Sunday, October 21, 2018

Blame the victim and shield the accused: Church’s way of dealing with rape accusations

The weekly magazine Indian Currents, owned by the Catholic church and published under the patronage of the Capuchins of the Krisht Jyothi province of North India, has published a guest column by author AJ Philip. The article, titled ‘Villians as victims’ openly supports the rape accused Bishop Franko Mulakkal and the priests of the Malankara Orthodox Church against whom allegations of rape and abuse were filed recently.

The article starts with hailing the cordial behaviour and sense of humour of Bishop Fanko, with several anecdotes and examples, the author tries to establish that the Bishop was a great man. The author also mentions he knows the bishop personally and how he had inspired them to write an article about the canonization and subsequent sainthood of sister Alphonsa. He also cites how a priest in the US was ‘caught’ by a camera installed by a woman’s husband while he had gone to their house to settle a marital dispute between the two.

On the issue of the rape allegations against the priests of the Malankara church, the author states his mother belonged to that church and thus he has some idea about their traditions.

He goes ahead to assert why pre-marital counselling is important by citing a trivial anecdote of an incident in Delhi when a husband slapped his wife on their wedding night because she drank the whole glass of milk.

The author makes great attempts to malign the nun who had put rape allegations against bishop Franko. He insinuates that the nun was at a prominent position in the church and hence she presumably could not have been raped. He also questions the fact that why did the nun not complain when she was ‘getting raped’.

The author even tries to paint the rape accusation as being a motivated assault as the nun wanted to be posted in a prominent position and did not want to be transferred elsewhere.

Coming to the rape allegations on the priests of the Malankara Orthodox Church, the article even goes some extra lengths to project that the woman, when she was 16, had consensual sex and it was not rape.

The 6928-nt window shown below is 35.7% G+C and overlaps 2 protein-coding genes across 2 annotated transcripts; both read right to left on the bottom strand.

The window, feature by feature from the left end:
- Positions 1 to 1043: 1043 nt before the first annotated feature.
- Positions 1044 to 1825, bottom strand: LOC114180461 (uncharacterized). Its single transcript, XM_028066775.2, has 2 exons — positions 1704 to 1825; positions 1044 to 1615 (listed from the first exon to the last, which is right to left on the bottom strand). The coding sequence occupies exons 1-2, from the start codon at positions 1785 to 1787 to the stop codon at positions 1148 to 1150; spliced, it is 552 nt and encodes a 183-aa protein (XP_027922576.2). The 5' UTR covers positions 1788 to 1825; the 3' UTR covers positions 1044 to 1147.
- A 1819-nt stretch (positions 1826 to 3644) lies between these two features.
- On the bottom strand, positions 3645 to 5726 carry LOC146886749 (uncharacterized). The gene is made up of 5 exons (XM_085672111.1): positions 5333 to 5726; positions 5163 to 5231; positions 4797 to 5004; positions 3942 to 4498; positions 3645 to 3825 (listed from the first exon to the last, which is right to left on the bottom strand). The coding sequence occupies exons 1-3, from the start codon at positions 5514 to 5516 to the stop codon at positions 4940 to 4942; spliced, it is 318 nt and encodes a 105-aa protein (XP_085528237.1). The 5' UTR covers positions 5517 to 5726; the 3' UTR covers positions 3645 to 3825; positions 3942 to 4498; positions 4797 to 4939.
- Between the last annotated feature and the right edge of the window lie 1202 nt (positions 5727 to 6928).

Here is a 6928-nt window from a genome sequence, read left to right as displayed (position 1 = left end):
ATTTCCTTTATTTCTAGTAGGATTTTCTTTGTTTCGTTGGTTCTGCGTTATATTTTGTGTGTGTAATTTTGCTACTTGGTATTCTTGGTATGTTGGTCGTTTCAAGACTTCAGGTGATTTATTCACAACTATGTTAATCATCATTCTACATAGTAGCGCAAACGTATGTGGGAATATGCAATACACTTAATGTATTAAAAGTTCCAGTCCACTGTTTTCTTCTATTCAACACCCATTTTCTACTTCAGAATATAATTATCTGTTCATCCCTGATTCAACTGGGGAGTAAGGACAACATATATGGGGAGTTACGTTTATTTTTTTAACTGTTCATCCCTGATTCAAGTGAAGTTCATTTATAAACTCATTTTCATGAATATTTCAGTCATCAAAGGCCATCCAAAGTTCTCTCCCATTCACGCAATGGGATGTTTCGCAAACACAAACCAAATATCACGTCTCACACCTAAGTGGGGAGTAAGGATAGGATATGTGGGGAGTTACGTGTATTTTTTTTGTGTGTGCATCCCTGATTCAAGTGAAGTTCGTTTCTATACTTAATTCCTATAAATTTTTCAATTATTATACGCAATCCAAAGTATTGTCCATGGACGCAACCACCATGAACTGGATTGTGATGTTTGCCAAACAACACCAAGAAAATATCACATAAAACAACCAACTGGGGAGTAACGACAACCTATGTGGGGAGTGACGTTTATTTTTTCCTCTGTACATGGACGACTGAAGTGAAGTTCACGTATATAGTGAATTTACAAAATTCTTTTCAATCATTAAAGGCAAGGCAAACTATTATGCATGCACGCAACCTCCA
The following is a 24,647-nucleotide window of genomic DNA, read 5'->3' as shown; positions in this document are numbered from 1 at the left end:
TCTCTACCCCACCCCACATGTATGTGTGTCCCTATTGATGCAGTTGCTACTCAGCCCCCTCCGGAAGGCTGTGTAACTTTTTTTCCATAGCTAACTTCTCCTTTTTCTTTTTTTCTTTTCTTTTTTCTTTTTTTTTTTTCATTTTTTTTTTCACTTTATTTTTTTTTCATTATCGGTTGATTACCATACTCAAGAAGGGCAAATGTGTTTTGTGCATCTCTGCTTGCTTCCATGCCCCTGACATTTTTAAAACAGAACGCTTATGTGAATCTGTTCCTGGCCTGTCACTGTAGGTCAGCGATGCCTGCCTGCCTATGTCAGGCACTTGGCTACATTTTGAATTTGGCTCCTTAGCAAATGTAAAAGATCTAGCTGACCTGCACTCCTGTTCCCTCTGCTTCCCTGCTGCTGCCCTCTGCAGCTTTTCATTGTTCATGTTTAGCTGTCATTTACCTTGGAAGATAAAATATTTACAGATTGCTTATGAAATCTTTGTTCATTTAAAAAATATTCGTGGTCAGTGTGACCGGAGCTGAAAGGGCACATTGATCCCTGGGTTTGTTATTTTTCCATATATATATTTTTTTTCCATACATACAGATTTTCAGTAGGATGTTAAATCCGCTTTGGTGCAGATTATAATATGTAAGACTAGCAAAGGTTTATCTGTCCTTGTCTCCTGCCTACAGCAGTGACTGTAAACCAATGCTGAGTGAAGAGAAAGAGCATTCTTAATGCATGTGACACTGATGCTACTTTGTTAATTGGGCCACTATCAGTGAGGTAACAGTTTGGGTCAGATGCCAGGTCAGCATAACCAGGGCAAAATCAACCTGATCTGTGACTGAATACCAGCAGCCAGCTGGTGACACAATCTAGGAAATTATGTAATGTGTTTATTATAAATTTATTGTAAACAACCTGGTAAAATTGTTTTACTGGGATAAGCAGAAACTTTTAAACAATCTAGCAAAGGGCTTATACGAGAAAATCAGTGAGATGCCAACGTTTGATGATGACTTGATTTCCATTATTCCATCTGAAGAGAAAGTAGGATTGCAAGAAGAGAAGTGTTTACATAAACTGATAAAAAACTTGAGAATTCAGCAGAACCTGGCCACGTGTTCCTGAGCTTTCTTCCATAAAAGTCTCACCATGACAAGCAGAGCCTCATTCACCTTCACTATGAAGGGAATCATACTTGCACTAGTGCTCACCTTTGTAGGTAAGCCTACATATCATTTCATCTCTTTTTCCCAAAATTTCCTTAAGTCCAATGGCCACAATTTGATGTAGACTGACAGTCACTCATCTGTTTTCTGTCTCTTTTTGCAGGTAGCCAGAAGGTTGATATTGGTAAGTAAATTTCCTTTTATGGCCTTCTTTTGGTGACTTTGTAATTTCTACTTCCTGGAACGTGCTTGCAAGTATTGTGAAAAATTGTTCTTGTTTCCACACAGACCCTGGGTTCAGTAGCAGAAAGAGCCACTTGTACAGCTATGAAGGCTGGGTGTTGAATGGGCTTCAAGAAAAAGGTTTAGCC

The author further attempts to suggest that the woman was in a physical relationship with many men. He specifies that 2 of these men were Hindu. The article states, “As I mentioned if the “rape” at age 16 was indeed a “rape”, it was not at all a sin to be confessed. She should have told her parents about the rape and they would have seen to it that the man was put behind bars. He would not have become a priest in due course.” He suggests that as the woman in question had not told her parents about being raped at 16 and had at no point complained to the authorities about being raped by the priests, her intentions must be questionable. He states that the case came to highlight only because her husband got to know of a credit card transaction made at a hotel in Kochi where the woman had spent a day with one of the priests.

In an attempt to totally absolve the priests and bishop of any wrongdoing, the article even brings in Adam and Eve. Insinuating the intentions of the victims and a superior agenda in both the cases, the article states “sex is never a one-sided affair’.

Ironically, as per a report in the Times of India, the cover story of the magazine published an editorial and the main story pointing out that women’s safety is a big issue in India.

Crimes against women, children and numerous allegations of sexual abuse and rape have always maligned the Catholic Church worldwide. Indian churches are no exception. The irony, however, is that the church mouthpieces and authorities, while being overtly vocal to preach on political and other trivial issues, even claiming random incidents of vandalism as ‘Christianity under attack in India’ maintain a conspicuous silence over it. None of the church authorities has come out to condemn the case of child trafficking in Jharkhand. On the other hand, an active propaganda to whitewash the crimes committed by priests seems to be underway.

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